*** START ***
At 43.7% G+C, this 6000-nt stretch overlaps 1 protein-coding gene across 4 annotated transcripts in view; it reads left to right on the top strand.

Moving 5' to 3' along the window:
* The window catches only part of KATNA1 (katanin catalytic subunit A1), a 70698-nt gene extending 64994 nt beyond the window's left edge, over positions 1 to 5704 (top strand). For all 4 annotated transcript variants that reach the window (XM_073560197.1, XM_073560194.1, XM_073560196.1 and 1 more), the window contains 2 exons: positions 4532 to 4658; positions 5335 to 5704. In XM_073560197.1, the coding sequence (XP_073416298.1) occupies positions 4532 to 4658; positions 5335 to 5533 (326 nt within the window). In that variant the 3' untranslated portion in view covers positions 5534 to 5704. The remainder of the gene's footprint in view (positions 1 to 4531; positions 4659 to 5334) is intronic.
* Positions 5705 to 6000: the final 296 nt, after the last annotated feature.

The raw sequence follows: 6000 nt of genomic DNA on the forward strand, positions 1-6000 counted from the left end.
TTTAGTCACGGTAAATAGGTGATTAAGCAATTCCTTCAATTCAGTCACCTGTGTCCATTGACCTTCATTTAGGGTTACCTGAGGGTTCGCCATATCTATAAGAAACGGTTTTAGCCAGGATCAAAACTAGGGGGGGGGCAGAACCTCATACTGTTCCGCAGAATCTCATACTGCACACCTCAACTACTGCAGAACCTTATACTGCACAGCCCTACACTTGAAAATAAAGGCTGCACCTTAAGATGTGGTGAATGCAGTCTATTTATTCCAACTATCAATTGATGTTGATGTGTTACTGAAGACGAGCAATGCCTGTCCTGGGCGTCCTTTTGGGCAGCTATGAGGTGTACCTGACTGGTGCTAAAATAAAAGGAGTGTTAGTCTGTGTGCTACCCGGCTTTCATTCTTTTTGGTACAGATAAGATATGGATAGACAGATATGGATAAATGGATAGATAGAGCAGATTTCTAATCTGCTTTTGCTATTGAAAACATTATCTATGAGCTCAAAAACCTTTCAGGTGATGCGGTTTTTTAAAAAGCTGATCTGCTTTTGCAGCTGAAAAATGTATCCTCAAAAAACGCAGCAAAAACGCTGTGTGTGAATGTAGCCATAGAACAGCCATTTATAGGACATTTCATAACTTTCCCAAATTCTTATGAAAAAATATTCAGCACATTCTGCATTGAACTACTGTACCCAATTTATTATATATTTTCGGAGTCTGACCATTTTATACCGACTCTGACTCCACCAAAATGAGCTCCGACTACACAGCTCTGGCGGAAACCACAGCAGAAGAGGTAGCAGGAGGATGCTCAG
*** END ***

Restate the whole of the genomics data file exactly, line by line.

At 43.7% G+C, this 6000-nt stretch overlaps 1 protein-coding gene across 4 annotated transcripts in view; it reads left to right on the top strand.

Moving 5' to 3' along the window:
* The window catches only part of KATNA1 (katanin catalytic subunit A1), a 70698-nt gene extending 64994 nt beyond the window's left edge, over positions 1 to 5704 (top strand). For all 4 annotated transcript variants that reach the window (XM_073560197.1, XM_073560194.1, XM_073560196.1 and 1 more), the window contains 2 exons: positions 4532 to 4658; positions 5335 to 5704. In XM_073560197.1, the coding sequence (XP_073416298.1) occupies positions 4532 to 4658; positions 5335 to 5533 (326 nt within the window). In that variant the 3' untranslated portion in view covers positions 5534 to 5704. The remainder of the gene's footprint in view (positions 1 to 4531; positions 4659 to 5334) is intronic.
* Positions 5705 to 6000: the final 296 nt, after the last annotated feature.

The raw sequence follows: 6000 nt of genomic DNA on the forward strand, positions 1-6000 counted from the left end.
TTTAGTCACGGTAAATAGGTGATTAAGCAATTCCTTCAATTCAGTCACCTGTGTCCATTGACCTTCATTTAGGGTTACCTGAGGGTTCGCCATATCTATAAGAAACGGTTTTAGCCAGGATCAAAACTAGGGGGGGGGCAGAACCTCATACTGTTCCGCAGAATCTCATACTGCACACCTCAACTACTGCAGAACCTTATACTGCACAGCCCTACACTTGAAAATAAAGGCTGCACCTTAAGATGTGGTGAATGCAGTCTATTTATTCCAACTATCAATTGATGTTGATGTGTTACTGAAGACGAGCAATGCCTGTCCTGGGCGTCCTTTTGGGCAGCTATGAGGTGTACCTGACTGGTGCTAAAATAAAAGGAGTGTTAGTCTGTGTGCTACCCGGCTTTCATTCTTTTTGGTACAGATAAGATATGGATAGACAGATATGGATAAATGGATAGATAGAGCAGATTTCTAATCTGCTTTTGCTATTGAAAACATTATCTATGAGCTCAAAAACCTTTCAGGTGATGCGGTTTTTTAAAAAGCTGATCTGCTTTTGCAGCTGAAAAATGTATCCTCAAAAAACGCAGCAAAAACGCTGTGTGTGAATGTAGCCATAGAACAGCCATTTATAGGACATTTCATAACTTTCCCAAATTCTTATGAAAAAATATTCAGCACATTCTGCATTGAACTACTGTACCCAATTTATTATATATTTTCGGAGTCTGACCATTTTATACCGACTCTGACTCCACCAAAATGAGCTCCGACTACACAGCTCTGGCGGAAACCACAGCAGAAGAGGTAGCAGGAGGATGCTCAG